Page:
Download the press release in .docx format: PaediatricSocietyPressReleaseEN
Contact: Taylor Hyatt (613-408-2906) October 31, 2017
DISABILITY RIGHTS ADVOCATES SEE “DOUBLE STANDARD” IN PAEDIATRIC SOCIETY PAPER
“Our society supports suicide prevention programs for non-disabled teens. Why should ill and disabled youth be enabled to kill themselves via assisted suicide? This double standard shows a clear bias against life with a disability,” said Taylor Hyatt, policy analyst and outreach coordinator for Toujours Vivant-Not Dead Yet. TVNDY is a nonreligious and nonpartisan organization of Canadians with disabilities who oppose assisted suicide.
“We already have laws that restrict teens’ freedom in order to prevent self-harm,” added Hyatt. “For example, we enforce minimum ages for the purchase of tobacco or alcohol. Why shouldn’t an equally serious matter – assisted suicide – be treated the same way?” Hyatt was responding to the publication last week of a position paper by the Canadian Paediatric Society (CPS) showing a high demand among parents for euthanasia of ill and disabled children.
Hyatt noted that the CPS’ proposal goes beyond the study of extending euthanasia to “mature minors” mandated by Canada’s assisted suicide legislation. Newborns and children too young to consent to medical treatment would also be eligible. “The demand for assisted suicide from parents is troubling. Non-disabled parents of disabled children may view the child’s life as a burden, a tragedy, or ‘not worth living.’” Hyatt stated.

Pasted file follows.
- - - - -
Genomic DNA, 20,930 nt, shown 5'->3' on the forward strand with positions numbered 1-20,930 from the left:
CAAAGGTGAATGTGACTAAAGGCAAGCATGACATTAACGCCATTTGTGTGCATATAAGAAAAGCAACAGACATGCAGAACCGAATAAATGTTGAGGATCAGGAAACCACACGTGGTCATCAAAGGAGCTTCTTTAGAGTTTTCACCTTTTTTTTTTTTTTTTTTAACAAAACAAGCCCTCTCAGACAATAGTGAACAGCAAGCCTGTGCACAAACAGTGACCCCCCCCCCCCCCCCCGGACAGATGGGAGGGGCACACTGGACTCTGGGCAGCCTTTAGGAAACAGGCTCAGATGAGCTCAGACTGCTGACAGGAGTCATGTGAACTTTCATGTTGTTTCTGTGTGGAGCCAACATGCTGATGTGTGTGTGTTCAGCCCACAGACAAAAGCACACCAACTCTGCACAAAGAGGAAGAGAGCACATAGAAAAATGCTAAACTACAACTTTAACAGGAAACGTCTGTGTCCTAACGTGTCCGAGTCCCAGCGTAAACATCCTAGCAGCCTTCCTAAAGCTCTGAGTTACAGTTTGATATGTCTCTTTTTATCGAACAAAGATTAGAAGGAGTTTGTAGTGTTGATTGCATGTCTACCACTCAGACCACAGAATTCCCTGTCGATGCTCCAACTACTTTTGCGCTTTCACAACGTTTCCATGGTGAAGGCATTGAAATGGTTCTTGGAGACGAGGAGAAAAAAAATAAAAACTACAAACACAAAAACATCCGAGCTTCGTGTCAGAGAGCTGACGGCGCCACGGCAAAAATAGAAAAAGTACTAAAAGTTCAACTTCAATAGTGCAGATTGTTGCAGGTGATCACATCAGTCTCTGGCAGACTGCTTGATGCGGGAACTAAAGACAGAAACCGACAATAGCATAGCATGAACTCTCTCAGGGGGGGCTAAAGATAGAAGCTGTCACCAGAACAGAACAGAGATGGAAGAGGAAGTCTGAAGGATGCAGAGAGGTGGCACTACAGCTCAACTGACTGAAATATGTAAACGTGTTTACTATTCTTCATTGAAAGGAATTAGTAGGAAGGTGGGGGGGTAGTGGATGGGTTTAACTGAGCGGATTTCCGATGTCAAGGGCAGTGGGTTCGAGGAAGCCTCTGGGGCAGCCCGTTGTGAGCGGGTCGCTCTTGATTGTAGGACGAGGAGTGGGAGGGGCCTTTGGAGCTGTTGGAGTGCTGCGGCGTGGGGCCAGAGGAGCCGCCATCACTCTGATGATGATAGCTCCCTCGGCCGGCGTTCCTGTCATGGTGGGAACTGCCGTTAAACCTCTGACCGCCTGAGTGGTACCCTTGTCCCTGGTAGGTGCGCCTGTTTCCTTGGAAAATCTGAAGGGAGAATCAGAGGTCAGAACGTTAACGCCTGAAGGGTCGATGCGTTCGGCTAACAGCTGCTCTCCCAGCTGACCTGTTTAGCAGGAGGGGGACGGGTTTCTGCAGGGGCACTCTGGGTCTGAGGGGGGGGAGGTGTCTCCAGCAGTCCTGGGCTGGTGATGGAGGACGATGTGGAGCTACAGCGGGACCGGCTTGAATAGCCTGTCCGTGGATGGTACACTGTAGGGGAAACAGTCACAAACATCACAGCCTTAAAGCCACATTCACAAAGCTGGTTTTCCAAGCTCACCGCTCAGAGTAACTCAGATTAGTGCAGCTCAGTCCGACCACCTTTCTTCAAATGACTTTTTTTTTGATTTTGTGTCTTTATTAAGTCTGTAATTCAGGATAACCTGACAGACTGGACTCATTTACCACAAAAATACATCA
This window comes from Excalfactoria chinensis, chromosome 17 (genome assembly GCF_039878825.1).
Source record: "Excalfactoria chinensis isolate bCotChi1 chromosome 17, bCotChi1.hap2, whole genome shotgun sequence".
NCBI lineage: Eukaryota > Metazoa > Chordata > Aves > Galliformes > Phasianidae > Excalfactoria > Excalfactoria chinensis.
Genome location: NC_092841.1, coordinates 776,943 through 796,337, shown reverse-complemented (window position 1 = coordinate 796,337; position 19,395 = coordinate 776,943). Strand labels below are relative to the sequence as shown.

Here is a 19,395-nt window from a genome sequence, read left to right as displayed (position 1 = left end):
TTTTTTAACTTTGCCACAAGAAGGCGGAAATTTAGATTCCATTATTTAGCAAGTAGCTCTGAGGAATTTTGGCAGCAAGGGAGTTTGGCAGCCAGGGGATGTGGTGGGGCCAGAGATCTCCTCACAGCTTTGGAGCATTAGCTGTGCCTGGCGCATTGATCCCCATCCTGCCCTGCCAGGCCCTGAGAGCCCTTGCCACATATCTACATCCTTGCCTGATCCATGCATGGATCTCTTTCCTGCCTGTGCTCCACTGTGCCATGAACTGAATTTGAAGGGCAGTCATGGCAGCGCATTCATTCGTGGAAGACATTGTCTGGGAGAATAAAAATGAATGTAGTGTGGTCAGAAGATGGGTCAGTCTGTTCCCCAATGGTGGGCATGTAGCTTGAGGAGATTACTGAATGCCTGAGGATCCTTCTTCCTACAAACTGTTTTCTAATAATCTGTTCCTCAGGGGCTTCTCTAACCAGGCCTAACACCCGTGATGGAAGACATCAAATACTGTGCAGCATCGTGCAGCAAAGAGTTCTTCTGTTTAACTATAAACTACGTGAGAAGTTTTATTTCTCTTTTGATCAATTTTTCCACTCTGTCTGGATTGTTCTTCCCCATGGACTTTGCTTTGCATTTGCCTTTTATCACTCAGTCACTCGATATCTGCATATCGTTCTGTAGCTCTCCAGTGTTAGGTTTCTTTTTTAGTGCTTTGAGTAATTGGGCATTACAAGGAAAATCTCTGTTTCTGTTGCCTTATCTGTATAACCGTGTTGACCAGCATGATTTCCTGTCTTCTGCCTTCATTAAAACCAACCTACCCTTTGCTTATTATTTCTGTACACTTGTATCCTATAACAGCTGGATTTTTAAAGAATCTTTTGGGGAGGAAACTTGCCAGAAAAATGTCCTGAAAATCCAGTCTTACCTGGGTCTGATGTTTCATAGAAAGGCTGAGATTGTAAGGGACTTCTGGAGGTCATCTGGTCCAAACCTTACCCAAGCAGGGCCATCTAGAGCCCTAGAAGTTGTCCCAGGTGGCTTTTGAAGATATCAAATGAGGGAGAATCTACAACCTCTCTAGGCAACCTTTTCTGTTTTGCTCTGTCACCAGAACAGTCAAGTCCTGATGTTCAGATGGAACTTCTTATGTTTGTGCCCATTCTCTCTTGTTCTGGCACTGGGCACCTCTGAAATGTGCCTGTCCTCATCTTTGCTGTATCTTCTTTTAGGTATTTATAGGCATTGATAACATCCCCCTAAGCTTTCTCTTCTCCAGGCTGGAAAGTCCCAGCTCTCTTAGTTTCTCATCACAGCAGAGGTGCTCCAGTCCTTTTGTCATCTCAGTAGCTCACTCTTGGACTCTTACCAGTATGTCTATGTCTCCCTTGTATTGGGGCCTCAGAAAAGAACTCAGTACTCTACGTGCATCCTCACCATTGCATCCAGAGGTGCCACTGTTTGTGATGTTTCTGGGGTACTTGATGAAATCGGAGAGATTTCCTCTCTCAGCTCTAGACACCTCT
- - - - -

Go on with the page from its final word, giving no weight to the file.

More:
“A child exposed to these beliefs will often develop low self-esteem, which can lead to suicidal feelings. The real issue is societal discrimination – not the disability,” said Hyatt. In addition, negative messages are re-enforced by isolation and a lack of role models for ill and disabled young people.
Parents’ biases also manifest in more extreme ways. Some demand major surgeries to simplify their child’s care, such as sterilization. “Especially in the case of very young children, we must ask whose ‘suffering’ assisted suicide is designed to prevent.” Hyatt concluded.
Toujours Vivant-Not Dead Yet (TVNDY) is an organization by and for people with disabilities and our allies. Its goal is to inform, unify and give a voice to disabled people who oppose assisted suicide, euthanasia and other discriminatory end-of-life practices.